What in the world of technology are you most excited about?

Positioning technology as an integrated component of a solution vs. technology being the focal point. Think about items like our watches, phones, cars, TVs, etc. I rarely think about these items as they relate to the technology that enables them. But I do often think of them as vital components of me being able to navigate both the personal and professional aspects of my everyday life. That is how I would love to see the concepts of IT services and products integrated and embedded into the business engine. Technology needs to be an invisible and transparent component of how we get things done, not the focal point.

How did you become involved with Think IT?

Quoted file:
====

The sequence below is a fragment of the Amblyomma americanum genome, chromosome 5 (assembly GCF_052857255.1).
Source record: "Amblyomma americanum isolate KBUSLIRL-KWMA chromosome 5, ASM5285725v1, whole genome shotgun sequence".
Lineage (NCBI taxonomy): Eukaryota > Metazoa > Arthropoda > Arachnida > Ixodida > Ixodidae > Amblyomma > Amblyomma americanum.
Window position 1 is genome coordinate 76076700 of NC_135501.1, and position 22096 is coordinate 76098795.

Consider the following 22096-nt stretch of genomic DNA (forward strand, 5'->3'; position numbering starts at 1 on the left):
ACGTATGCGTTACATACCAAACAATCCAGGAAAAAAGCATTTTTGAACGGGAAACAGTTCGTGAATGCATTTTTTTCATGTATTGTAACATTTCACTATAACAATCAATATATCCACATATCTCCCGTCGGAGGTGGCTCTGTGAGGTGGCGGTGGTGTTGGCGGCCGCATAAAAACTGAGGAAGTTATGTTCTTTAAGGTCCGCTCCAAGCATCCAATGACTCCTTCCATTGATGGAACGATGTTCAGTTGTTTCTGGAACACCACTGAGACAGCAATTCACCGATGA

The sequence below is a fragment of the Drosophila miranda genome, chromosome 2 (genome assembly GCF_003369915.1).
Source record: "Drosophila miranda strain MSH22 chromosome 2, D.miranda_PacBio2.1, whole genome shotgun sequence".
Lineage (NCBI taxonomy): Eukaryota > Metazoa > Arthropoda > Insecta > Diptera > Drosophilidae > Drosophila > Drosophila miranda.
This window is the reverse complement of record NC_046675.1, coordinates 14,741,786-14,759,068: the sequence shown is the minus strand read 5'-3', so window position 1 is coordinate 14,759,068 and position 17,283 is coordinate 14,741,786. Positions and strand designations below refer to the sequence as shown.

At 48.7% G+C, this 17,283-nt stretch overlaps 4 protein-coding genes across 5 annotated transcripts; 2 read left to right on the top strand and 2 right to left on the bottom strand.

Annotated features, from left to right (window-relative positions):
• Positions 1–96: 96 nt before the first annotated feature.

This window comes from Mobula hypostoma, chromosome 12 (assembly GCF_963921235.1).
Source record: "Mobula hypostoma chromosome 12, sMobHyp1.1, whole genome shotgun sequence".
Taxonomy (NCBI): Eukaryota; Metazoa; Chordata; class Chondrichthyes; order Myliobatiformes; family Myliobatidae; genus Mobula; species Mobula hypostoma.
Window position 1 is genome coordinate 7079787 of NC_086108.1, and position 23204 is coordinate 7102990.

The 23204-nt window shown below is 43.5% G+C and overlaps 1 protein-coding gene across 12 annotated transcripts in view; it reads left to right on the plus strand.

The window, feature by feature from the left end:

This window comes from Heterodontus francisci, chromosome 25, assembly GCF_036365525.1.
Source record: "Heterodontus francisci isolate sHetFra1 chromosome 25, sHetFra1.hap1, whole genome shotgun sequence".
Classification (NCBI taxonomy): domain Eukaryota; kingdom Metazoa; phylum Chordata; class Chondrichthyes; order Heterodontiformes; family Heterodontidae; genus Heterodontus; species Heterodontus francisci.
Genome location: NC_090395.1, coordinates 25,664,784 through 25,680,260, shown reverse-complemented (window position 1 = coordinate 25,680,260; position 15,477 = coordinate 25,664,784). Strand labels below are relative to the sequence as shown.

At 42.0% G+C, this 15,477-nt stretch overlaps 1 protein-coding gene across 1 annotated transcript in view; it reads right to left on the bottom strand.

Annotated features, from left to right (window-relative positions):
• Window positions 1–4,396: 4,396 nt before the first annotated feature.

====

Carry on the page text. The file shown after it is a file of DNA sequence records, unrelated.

I met Richard Walker about five years ago through a professional connection. He was gracious enough to educate me on Think IT and Link to Leadership here in the Twin Cities. The timing was ripe for me in that I was ready to start networking at a deeper level while searching out avenues to get more involved in the local technology community.

What has been your most valuable experience as a Think IT member thus far?

A few things come to mind, but probably the most impactful has been the extensive network of trusted and respected professional connections I have made. Think IT is a wonderfully healthy conduit that enables a person to engage the local market at their desired level. The wealth of knowledge, experience, and just good-quality people that are part of this network is a huge asset for the Twin Cities.

What do you do to unwind from a hectic day?

Well as I type this, I’m having a conversation (read: argument) with myself on when to start back with my workout regimen. Honestly though, I truly look forward to coming home each evening and enjoying my sweet children and wife and sharing our day. Balance between personal and professional life is key for me, and it is something I want to continue to pursue at this point in my career.